Here's one way to fit a big-screen TV into a not-so-big living room: Tile it with flat screens.

At the just-concluded Cable Show in Boston, interactive-TV developer NDS demonstrated an array of six LCD sets that it calls "Surfaces." Mounted flush with a wall, that sextet of screens functioned as a single display spanning almost 12.7 feet corner to corner, or some 54 square feet.

The Middlesex, U.K.-based firm (set to be acquired by the networking conglomerate Cisco later this year) went to that trouble to make two points about bigger TVs.

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One is how to construct them. Instead of fabricating ever-larger panes of glass — my colleague Scott Tharler notes that the current record seems to be the 145-inch giant recently unveiled by Panasonic — NDS proposes to combine smaller, cheaper screens. Telescope designers switched to that approach years ago, employing computer-controlled arrays of smaller mirrors instead of trying to grind and polish one enormous slab of glass.

The frames of the LCDs used in the Surfaces demo left visible black lines between them, but NDS expects OLED (organic light-emitting diode) technology to deliver frameless displays that can be butted together seamlessly. (Technology vice president Simon Parnall joked that hypothetical "video grout" might help.)

While most vendors use this long-awaited technology to craft exceptionally thin screens, NPD DisplaySearch analyst Jennifer Colegrove wrote that some have successfully tiled together bezel-free OLED panels at expenses of "$100K to $800K, depending on the size."

Parnall said that an OLED edition of Surfaces, first shown off at a trade show in Amsterdam last September, could be a reasonable proposition in about five years. Today's LCD model cost about $25,000.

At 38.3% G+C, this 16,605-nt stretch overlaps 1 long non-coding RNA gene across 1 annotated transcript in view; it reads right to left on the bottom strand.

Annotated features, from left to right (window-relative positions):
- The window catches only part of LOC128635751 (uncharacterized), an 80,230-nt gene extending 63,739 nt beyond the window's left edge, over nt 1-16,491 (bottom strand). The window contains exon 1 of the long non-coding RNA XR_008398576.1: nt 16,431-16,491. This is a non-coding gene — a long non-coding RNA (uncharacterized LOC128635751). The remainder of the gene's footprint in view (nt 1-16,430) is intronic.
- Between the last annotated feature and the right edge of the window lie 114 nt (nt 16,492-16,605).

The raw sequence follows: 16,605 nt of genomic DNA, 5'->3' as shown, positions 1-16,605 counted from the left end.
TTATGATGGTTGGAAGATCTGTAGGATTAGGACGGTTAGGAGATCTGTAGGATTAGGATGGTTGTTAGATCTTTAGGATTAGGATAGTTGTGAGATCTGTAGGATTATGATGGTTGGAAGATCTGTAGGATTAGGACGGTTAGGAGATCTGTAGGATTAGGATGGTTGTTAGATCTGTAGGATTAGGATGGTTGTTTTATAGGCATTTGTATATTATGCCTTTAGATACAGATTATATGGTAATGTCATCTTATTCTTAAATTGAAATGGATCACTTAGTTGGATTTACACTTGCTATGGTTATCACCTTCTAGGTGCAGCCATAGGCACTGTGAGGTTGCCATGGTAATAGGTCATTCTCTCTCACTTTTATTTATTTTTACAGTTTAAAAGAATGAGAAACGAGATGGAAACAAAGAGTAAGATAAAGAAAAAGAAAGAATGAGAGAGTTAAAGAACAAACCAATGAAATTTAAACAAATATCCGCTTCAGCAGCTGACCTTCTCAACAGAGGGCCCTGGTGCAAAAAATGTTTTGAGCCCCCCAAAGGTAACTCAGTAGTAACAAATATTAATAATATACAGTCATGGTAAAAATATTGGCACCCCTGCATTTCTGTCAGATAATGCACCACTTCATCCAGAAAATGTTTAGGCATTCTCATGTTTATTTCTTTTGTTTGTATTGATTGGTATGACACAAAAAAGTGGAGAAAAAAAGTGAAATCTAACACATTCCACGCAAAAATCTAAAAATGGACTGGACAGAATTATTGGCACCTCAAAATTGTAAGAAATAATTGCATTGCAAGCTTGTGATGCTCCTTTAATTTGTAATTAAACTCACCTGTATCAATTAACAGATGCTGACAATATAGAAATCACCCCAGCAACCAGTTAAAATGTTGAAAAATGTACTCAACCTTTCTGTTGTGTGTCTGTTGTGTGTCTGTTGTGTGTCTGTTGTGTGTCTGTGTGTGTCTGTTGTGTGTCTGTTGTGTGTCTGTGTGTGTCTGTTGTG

The second point of this exercise involved the content on all that glass. For much of the demo, video only played on part of it, leaving the balance filled with interactive widgets like those populating the screens of Android devices — and a recreation of the wallpaper on the surrounding wall.

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The idea there is to save the entire display for compelling fare like movies, while video that doesn't command your attention (such as a traffic report on the morning news) only gets a subset of the screen. As you can see in the photo above, there's also plenty of room for a TV show or service to provide related content like Twitter updates or audience polls. Later on, NDS showed how video from a baby monitor could pop up alongside a flick when the infant started crying.

Odds that marketers could abuse this capability? Quite high. In the demo, a viewer could control these items with an iPad app, bringing up new ones and flicking others away.

The last part of the demo involved screening "4K" footage, with about four times the pixel count of today's best HDTV picture. I've been seriously skeptical of 4K's relevance to most home viewers, and yet when viewed on this big of a display, from only maybe eight feet away, the added detail swept me in.

But while such a wall-mounted set might fit into your house of the future, I doubt it has a spot in our house of the present. Have you seen the kind of mess you make when you rip into 92-year-old plaster walls?

Credit: Rob Pegoraro/Discovery